Achieving self-service

As a technologist, we aim for self-service solutions. The tool should allow people accomplish their work without the direct intervention of support staff.

As a parent, we aim for our children to do the same. The time sink is doing everything for them, so the more they take care of themselves the more time we get back. With the toddler, I see the gross understanding of processes and some mastery.

She can feed herself with her hands and is getting better at using a spoon. In putting on clothes, arms are placed in a position to make it easier to pull on or off a shirt or coat. Or switching a toy to another hand. Or climbing into the high chair for dinner.

Baby steps to getting dressed herself. Though, this morning she did pick the outfit: her Star Trek Lieutenant Commander (TNG) onesie. So, you know I am proud.

Student Handbook

book shelves book stack bookcase books

Photo by Pixabay on Pexels.com

Being a technocrat, if I have a question about school policy, then my instinct is two-pronged:

  1. find the document that explains it: the student handbook (K-12) or bulletin (university)
  2. find the data.

Naturally, not trusting a teenager to even know where his student handbook is located, I went to the web site. This one is terrible. It took me half an hour before I was satisfied I had found it.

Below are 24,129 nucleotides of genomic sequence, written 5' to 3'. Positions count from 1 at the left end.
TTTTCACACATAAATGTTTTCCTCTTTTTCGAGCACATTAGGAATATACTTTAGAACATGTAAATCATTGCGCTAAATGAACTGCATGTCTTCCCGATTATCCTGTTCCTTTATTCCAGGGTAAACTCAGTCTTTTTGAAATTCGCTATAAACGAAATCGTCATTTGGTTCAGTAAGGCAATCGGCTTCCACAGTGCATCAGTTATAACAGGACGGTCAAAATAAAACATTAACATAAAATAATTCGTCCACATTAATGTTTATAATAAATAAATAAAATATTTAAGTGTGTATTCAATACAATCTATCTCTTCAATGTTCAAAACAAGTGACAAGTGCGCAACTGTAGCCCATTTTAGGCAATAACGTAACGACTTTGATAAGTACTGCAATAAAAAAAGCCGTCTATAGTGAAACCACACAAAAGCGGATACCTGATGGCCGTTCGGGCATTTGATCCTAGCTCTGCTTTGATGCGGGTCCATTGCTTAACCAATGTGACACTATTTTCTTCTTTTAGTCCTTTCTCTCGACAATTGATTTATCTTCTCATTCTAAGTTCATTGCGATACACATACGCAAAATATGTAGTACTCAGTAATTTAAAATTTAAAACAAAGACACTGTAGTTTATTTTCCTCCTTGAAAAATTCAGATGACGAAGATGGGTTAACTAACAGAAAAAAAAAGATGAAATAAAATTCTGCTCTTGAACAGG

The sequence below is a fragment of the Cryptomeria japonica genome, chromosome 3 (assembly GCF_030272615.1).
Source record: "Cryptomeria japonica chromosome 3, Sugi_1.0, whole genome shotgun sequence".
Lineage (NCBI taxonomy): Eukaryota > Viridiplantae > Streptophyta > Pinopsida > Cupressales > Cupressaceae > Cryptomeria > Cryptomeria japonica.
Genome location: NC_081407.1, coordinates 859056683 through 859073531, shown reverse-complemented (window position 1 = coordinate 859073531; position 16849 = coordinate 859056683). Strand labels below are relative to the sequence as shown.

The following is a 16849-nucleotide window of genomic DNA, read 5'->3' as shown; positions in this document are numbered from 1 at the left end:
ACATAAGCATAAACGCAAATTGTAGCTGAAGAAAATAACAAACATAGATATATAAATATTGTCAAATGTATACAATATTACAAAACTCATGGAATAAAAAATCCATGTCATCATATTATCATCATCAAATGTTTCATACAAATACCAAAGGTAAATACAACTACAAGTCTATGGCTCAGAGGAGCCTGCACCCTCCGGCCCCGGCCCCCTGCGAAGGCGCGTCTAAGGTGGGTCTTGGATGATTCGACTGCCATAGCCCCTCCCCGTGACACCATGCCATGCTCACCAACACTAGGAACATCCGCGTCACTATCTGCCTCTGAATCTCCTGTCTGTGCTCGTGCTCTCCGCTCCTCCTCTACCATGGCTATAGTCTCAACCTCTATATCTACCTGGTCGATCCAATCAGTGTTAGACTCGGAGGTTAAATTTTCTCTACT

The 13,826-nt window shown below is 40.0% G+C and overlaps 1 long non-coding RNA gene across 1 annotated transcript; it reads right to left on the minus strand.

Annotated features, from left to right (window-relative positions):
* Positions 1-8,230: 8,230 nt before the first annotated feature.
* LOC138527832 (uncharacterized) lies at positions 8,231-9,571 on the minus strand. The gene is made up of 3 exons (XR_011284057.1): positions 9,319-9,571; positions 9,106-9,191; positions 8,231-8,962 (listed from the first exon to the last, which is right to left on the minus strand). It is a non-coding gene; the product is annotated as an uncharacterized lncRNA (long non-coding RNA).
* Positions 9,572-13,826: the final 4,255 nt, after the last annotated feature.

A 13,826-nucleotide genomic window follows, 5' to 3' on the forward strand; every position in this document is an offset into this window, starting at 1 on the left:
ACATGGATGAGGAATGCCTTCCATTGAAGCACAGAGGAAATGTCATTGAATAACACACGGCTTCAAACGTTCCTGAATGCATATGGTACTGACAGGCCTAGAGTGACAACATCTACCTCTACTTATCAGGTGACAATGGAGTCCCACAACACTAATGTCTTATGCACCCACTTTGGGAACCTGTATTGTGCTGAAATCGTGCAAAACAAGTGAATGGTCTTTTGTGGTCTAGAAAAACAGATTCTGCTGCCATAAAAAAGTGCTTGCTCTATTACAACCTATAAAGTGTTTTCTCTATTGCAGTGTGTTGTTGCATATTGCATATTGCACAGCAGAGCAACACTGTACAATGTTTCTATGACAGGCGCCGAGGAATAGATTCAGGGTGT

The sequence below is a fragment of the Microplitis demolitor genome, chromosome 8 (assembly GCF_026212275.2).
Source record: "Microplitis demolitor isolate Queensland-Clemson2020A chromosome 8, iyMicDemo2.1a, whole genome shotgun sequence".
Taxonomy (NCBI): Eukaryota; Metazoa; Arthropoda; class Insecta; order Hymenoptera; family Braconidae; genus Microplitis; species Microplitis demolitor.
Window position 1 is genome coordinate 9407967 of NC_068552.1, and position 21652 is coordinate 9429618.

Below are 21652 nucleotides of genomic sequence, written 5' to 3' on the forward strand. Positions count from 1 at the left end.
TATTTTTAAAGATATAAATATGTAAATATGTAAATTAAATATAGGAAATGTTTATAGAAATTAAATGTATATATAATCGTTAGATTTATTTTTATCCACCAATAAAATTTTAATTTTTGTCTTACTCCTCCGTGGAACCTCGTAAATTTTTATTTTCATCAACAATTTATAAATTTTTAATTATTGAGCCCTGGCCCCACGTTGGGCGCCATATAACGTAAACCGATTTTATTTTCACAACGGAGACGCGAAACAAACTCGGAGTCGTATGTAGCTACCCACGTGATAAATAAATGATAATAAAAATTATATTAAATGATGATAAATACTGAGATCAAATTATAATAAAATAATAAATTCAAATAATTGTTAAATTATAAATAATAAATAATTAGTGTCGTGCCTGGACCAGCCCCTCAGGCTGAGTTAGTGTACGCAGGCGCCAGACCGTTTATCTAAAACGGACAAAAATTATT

Worse, the document reads as though it was written by an Ed.D. and a lawyer. It sought to define terms in legalese like governments do, such as what an infraction is, the severity levels, and the recourse the school administration will take. If the parents typically have a reading level of at least a bachelor’s degree or above, then I think this is fine. If the parents lacked upward mobility because historically this school system failed them, then they probably will struggle to understand these rules.

It makes me wonder if part of the reason the school system has such problems with discipline is due to parents and students not really understanding the expectations because the school is obscuring it from them. The students find out things are wrong after getting caught. Which makes things seem arbitrary.

Of course, parents have to report they understand the rules. How many actually do? I suspect not many teachers do.

They have their own classroom rules and probably only enforce the school ones when made to by the administration. Of course, this means navigating a random set of rules in each class plus another set outside them.